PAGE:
A well-crafted follow up song and gave reason to keep this number two in the live set list on the tour. It brings the listener back to the grind that only Garcia and band can provide, mellow and rocking. During the transition of the song, the band really shines as they step up the intensity of their performance.
The video for this song is imaginative and has great camera work. The storyline follows a young man on a skateboard through numerous California landscapes seemingly agitating others on his journey to honor the loss of a loved one. Directors Kevin Strick and Nate Klein left plenty of room for interpretation.
The first single off the album. Who would have thunk…that there’s funk…in desert rock? Big guitars…big drums…big bass…and Garcia’s uncluttered lyrics that only he can deliver with his enigmatic singing style. The lyric video for this song seems to be looking through the lens of a lustful young man on a beach as beautiful women are surfing and carrying on in bikinis. The groove of this song definitely lends itself to the shaking of some booties in the crowd.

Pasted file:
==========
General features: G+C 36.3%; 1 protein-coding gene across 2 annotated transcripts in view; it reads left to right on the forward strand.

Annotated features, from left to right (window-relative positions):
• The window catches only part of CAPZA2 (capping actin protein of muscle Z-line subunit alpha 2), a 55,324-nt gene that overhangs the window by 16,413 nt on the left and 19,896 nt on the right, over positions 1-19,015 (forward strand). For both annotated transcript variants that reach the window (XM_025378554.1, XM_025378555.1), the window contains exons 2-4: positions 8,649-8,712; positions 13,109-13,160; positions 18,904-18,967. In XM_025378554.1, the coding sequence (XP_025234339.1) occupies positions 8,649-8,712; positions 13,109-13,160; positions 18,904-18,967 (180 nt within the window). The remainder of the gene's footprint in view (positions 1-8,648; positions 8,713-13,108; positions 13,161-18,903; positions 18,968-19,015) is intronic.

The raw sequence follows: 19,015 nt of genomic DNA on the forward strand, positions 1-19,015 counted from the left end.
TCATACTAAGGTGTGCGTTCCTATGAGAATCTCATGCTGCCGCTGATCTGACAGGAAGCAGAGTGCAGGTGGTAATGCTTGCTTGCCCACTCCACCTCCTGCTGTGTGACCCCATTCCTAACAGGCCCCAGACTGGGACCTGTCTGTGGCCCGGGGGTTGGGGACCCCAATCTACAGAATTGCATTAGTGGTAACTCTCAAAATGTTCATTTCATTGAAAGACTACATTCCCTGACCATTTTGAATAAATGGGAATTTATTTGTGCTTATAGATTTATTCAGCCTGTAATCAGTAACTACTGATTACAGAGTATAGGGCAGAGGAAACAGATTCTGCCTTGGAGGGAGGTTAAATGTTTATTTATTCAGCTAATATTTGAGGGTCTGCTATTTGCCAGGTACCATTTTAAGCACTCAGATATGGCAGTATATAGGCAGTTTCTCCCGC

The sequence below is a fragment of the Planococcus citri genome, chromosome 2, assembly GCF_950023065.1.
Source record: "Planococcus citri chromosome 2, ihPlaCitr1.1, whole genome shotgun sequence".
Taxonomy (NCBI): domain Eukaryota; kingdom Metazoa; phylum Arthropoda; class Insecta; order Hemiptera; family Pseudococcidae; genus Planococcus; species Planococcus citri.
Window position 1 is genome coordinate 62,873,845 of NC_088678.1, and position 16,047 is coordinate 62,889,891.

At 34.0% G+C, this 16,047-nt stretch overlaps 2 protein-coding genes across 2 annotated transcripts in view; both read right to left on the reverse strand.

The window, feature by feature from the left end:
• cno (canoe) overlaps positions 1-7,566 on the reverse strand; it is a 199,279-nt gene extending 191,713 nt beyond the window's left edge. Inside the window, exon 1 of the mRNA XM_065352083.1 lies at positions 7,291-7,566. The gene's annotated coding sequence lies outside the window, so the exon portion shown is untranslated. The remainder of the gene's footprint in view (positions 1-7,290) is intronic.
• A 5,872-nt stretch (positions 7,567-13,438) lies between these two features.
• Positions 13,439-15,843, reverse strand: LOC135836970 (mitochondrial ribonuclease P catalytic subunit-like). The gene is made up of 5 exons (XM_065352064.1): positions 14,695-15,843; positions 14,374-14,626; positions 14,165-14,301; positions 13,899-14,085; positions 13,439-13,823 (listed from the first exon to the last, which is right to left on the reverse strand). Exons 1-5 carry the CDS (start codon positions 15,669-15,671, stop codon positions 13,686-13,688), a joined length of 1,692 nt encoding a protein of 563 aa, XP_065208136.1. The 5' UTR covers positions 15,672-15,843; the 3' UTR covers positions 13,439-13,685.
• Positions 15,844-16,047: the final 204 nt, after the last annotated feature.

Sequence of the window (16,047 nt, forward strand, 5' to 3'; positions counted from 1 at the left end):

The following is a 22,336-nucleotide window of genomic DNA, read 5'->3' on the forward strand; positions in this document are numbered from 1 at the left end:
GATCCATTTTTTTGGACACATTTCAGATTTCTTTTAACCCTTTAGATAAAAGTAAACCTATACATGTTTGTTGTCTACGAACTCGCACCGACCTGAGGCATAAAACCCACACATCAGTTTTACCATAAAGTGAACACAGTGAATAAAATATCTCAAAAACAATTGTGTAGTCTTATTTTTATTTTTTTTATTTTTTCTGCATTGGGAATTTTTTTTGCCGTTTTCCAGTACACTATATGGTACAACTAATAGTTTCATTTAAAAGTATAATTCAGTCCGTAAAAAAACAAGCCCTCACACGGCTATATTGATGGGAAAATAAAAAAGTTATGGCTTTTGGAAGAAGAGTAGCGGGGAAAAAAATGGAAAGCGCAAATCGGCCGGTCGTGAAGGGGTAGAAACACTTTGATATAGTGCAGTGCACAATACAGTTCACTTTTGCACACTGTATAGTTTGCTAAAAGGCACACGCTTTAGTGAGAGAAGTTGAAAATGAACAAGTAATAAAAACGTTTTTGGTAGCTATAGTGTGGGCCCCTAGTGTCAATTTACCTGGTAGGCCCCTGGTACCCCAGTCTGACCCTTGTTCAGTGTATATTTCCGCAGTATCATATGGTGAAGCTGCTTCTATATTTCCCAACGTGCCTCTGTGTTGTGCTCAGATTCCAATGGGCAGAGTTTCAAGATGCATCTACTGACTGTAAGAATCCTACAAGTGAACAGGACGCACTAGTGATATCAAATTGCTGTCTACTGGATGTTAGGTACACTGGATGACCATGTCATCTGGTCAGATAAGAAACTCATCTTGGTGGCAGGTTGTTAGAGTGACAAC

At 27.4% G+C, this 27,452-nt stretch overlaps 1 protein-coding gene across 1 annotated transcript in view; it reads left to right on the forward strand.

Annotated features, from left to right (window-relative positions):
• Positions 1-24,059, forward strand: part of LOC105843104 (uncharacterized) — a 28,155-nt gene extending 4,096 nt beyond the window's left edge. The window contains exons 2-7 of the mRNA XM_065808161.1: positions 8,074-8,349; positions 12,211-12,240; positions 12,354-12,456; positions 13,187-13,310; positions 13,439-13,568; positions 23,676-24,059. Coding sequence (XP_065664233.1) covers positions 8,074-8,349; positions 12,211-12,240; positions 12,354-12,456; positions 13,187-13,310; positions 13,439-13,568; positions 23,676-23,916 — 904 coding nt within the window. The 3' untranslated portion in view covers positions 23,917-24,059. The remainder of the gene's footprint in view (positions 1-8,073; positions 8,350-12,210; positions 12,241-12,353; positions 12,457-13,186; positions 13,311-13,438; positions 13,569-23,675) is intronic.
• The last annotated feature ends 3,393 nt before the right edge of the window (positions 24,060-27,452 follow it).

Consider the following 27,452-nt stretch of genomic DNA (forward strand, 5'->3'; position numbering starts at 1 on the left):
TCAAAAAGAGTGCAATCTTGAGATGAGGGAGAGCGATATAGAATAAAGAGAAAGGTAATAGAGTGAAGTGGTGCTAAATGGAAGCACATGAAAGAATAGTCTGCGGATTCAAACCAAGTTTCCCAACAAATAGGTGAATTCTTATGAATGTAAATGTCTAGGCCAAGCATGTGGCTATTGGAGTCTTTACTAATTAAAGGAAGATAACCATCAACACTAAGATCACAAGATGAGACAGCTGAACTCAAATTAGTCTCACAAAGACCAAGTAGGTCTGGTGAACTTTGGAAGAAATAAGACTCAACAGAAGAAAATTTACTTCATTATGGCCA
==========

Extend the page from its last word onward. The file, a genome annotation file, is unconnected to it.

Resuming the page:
We could spend hours trying to interpret the actual meaning of the lyrics of this song but isn’t it better just to feel it? I sense this song. I appreciate the jazz from Groban’s guitar and the slap bass technique Pygmie operates on his bass. Saenz is simply the director of his drums. He provides symmetry in the sounds of his drum set so that we can take pleasure in each piece. From the hi-hat to each tom to the ride cymbal, he creates the substructure on this song with the lasting movement.
This tune establishes itself quickly. It gave me that feeling of being out for blood. The drive is tenacious and the Band of Gold delivers here. The instrumental bridge only reinforces the swiftness and significance of the lyrics.
“The embers that you leave
Bring me the woman that I want most
The night that my beauty sings for me
Makes me take it off and take it out
Man, I’m burning
Come on, beautiful, come on, beautiful”